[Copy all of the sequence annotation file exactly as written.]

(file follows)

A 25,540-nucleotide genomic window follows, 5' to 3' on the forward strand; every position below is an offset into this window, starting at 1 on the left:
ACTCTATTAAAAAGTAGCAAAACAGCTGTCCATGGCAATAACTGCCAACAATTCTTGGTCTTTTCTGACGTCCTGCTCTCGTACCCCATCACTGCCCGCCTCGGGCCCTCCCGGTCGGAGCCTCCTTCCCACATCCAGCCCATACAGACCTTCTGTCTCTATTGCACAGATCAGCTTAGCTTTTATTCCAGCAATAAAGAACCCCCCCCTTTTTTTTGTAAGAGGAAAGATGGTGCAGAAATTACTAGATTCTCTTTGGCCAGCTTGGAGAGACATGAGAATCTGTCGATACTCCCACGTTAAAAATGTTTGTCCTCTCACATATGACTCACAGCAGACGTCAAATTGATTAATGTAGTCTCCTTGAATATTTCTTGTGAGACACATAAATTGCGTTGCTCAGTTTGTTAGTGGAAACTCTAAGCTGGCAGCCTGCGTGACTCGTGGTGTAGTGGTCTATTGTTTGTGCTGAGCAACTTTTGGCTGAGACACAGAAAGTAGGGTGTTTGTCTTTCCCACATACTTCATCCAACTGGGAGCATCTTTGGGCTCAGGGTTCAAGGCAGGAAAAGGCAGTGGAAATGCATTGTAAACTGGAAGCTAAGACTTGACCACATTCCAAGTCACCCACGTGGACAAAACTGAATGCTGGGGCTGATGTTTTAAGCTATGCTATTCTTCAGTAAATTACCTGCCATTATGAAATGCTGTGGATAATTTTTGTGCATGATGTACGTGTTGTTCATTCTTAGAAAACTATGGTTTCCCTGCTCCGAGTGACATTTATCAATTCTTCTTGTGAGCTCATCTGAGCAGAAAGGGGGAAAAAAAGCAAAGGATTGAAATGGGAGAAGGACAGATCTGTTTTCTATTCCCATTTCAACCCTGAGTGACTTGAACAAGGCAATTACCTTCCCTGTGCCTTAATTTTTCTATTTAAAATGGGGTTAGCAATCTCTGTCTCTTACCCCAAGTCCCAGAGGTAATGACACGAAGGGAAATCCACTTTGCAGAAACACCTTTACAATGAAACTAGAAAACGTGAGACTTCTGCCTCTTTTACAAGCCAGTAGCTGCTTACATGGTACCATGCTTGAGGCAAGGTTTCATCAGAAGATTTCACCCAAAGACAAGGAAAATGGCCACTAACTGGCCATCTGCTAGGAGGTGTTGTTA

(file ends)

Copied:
A 25,540-nucleotide genomic window follows, 5' to 3' on the forward strand; every position below is an offset into this window, starting at 1 on the left:
ACTCTATTAAAAAGTAGCAAAACAGCTGTCCATGGCAATAACTGCCAACAATTCTTGGTCTTTTCTGACGTCCTGCTCTCGTACCCCATCACTGCCCGCCTCGGGCCCTCCCGGTCGGAGCCTCCTTCCCACATCCAGCCCATACAGACCTTCTGTCTCTATTGCACAGATCAGCTTAGCTTTTATTCCAGCAATAAAGAACCCCCCCCTTTTTTTTGTAAGAGGAAAGATGGTGCAGAAATTACTAGATTCTCTTTGGCCAGCTTGGAGAGACATGAGAATCTGTCGATACTCCCACGTTAAAAATGTTTGTCCTCTCACATATGACTCACAGCAGACGTCAAATTGATTAATGTAGTCTCCTTGAATATTTCTTGTGAGACACATAAATTGCGTTGCTCAGTTTGTTAGTGGAAACTCTAAGCTGGCAGCCTGCGTGACTCGTGGTGTAGTGGTCTATTGTTTGTGCTGAGCAACTTTTGGCTGAGACACAGAAAGTAGGGTGTTTGTCTTTCCCACATACTTCATCCAACTGGGAGCATCTTTGGGCTCAGGGTTCAAGGCAGGAAAAGGCAGTGGAAATGCATTGTAAACTGGAAGCTAAGACTTGACCACATTCCAAGTCACCCACGTGGACAAAACTGAATGCTGGGGCTGATGTTTTAAGCTATGCTATTCTTCAGTAAATTACCTGCCATTATGAAATGCTGTGGATAATTTTTGTGCATGATGTACGTGTTGTTCATTCTTAGAAAACTATGGTTTCCCTGCTCCGAGTGACATTTATCAATTCTTCTTGTGAGCTCATCTGAGCAGAAAGGGGGAAAAAAAGCAAAGGATTGAAATGGGAGAAGGACAGATCTGTTTTCTATTCCCATTTCAACCCTGAGTGACTTGAACAAGGCAATTACCTTCCCTGTGCCTTAATTTTTCTATTTAAAATGGGGTTAGCAATCTCTGTCTCTTACCCCAAGTCCCAGAGGTAATGACACGAAGGGAAATCCACTTTGCAGAAACACCTTTACAATGAAACTAGAAAACGTGAGACTTCTGCCTCTTTTACAAGCCAGTAGCTGCTTACATGGTACCATGCTTGAGGCAAGGTTTCATCAGAAGATTTCACCCAAAGACAAGGAAAATGGCCACTAACTGGCCATCTGCTAGGAGGTGTTGTTA